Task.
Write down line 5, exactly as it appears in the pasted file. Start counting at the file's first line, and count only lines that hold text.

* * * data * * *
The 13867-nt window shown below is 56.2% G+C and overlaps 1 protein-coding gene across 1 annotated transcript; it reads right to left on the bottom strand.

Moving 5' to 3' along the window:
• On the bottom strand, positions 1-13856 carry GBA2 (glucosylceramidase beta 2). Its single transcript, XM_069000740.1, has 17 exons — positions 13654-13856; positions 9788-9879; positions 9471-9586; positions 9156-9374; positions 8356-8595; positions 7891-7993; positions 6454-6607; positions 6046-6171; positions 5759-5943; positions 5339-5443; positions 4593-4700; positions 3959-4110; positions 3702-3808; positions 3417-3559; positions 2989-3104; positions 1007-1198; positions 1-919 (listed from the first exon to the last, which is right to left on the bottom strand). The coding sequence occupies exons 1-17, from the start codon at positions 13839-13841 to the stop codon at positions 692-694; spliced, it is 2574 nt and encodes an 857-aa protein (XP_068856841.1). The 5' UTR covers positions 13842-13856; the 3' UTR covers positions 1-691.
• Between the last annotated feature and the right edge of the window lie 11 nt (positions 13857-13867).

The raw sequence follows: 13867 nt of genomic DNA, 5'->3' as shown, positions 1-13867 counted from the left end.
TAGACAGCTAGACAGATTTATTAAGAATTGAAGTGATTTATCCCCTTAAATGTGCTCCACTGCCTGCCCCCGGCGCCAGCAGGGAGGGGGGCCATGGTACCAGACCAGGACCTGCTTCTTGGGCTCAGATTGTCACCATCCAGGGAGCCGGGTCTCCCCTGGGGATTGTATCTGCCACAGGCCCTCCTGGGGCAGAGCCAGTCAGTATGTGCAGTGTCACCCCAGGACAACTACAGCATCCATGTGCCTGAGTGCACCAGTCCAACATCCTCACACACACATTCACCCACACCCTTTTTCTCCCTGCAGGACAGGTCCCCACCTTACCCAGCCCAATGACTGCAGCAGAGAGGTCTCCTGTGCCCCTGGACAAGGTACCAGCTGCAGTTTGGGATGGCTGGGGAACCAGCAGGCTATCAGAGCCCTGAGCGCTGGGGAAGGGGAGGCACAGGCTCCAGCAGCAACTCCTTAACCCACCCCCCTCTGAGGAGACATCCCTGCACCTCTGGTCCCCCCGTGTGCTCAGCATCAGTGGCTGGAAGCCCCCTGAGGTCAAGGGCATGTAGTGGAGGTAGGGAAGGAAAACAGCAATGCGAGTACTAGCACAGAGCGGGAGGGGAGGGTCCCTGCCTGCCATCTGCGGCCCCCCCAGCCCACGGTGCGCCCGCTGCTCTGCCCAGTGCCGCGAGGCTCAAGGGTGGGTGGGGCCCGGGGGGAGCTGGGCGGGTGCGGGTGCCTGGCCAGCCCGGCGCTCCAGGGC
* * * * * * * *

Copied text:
The raw sequence follows: 13867 nt of genomic DNA, 5'->3' as shown, positions 1-13867 counted from the left end.